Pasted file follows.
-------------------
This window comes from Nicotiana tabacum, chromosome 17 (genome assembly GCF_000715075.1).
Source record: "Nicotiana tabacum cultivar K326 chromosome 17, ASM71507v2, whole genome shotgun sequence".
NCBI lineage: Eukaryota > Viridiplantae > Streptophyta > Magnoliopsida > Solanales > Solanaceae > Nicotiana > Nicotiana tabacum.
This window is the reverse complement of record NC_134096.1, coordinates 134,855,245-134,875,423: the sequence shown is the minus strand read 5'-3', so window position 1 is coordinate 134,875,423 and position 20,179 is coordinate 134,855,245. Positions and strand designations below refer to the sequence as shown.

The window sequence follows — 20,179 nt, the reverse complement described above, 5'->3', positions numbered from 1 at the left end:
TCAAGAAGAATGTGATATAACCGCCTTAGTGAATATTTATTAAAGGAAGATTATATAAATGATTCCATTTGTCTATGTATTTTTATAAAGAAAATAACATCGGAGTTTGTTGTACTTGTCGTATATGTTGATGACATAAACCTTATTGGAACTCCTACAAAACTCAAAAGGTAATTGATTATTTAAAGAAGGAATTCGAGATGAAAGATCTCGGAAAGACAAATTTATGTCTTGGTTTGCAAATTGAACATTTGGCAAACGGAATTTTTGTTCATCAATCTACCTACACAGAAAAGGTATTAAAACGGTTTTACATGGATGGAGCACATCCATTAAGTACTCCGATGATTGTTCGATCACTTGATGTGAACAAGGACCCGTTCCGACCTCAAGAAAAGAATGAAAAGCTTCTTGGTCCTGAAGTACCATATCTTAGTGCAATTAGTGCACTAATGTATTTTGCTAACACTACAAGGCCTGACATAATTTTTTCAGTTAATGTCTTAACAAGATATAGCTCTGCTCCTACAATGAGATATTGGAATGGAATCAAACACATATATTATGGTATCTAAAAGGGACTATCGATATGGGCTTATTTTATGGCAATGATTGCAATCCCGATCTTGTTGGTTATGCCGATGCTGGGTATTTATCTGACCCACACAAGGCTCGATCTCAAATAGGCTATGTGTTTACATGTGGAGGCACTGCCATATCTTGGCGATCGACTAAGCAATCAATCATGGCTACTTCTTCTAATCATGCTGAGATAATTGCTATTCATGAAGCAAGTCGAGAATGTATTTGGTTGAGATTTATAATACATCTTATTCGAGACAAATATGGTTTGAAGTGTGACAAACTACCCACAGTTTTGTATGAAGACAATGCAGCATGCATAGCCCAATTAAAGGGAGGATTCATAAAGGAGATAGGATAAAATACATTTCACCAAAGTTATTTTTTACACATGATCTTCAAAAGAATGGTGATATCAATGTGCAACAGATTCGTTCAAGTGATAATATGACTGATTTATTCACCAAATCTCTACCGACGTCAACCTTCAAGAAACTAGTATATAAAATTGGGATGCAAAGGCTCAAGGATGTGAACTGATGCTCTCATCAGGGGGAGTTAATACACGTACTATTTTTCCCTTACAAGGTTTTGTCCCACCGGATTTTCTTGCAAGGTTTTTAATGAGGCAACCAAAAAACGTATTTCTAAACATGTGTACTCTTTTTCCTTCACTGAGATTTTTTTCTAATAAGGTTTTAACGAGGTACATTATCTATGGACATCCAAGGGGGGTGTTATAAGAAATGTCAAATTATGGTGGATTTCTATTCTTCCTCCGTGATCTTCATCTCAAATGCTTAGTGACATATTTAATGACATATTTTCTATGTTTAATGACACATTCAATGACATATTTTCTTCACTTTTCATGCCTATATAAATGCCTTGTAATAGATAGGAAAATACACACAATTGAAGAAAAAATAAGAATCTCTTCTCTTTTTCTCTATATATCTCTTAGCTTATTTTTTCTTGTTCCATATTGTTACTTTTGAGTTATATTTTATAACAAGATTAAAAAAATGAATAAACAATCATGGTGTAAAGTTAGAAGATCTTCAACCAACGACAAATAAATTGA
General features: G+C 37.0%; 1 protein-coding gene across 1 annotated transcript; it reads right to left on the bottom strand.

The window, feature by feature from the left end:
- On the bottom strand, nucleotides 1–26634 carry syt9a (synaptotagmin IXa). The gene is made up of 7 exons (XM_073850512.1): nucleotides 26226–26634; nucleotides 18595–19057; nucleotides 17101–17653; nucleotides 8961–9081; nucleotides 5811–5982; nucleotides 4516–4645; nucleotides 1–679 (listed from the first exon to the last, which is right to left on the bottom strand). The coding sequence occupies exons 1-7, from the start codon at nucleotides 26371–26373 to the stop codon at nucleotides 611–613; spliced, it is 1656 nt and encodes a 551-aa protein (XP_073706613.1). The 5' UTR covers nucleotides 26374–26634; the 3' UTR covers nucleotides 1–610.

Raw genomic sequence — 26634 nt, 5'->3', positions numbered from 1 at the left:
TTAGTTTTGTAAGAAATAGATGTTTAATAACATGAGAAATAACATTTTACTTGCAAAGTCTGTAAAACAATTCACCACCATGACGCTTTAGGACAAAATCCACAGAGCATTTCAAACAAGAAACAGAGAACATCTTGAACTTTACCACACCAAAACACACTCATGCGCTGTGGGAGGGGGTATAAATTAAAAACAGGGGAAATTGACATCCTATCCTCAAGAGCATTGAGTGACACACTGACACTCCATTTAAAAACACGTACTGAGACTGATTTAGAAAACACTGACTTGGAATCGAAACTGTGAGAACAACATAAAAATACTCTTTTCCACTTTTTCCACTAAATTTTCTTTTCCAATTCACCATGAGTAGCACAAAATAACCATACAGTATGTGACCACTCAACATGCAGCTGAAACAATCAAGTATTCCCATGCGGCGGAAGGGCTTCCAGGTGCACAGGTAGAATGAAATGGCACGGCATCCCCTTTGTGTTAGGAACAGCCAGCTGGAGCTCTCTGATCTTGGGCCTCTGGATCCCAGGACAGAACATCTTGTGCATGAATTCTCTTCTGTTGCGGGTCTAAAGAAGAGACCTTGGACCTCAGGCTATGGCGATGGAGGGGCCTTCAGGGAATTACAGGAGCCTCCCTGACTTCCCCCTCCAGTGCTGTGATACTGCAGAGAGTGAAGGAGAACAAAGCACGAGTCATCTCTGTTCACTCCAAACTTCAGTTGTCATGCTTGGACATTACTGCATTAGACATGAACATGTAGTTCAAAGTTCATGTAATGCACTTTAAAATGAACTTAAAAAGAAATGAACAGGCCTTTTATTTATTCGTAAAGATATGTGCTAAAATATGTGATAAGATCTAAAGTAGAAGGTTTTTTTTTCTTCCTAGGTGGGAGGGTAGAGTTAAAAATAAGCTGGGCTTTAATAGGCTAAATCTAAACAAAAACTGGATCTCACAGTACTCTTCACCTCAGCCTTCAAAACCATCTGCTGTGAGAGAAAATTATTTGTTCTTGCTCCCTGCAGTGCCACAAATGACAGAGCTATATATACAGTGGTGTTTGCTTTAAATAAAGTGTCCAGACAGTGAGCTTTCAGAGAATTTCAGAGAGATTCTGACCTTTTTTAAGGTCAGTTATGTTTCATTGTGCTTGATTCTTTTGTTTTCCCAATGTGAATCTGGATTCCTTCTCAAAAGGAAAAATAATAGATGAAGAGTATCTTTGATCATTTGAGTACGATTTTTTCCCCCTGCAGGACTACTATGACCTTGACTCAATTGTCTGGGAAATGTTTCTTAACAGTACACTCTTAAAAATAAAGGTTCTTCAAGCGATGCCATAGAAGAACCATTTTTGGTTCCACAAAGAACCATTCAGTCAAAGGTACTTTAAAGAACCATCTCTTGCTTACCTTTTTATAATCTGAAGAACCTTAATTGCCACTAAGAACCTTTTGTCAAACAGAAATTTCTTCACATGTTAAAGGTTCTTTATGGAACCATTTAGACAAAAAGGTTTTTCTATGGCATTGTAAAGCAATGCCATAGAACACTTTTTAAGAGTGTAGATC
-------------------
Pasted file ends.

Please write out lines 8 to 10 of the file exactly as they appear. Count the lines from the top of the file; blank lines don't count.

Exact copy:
The window, feature by feature from the left end:
- On the bottom strand, nucleotides 1–26634 carry syt9a (synaptotagmin IXa). The gene is made up of 7 exons (XM_073850512.1): nucleotides 26226–26634; nucleotides 18595–19057; nucleotides 17101–17653; nucleotides 8961–9081; nucleotides 5811–5982; nucleotides 4516–4645; nucleotides 1–679 (listed from the first exon to the last, which is right to left on the bottom strand). The coding sequence occupies exons 1-7, from the start codon at nucleotides 26371–26373 to the stop codon at nucleotides 611–613; spliced, it is 1656 nt and encodes a 551-aa protein (XP_073706613.1). The 5' UTR covers nucleotides 26374–26634; the 3' UTR covers nucleotides 1–610.

Raw genomic sequence — 26634 nt, 5'->3', positions numbered from 1 at the left: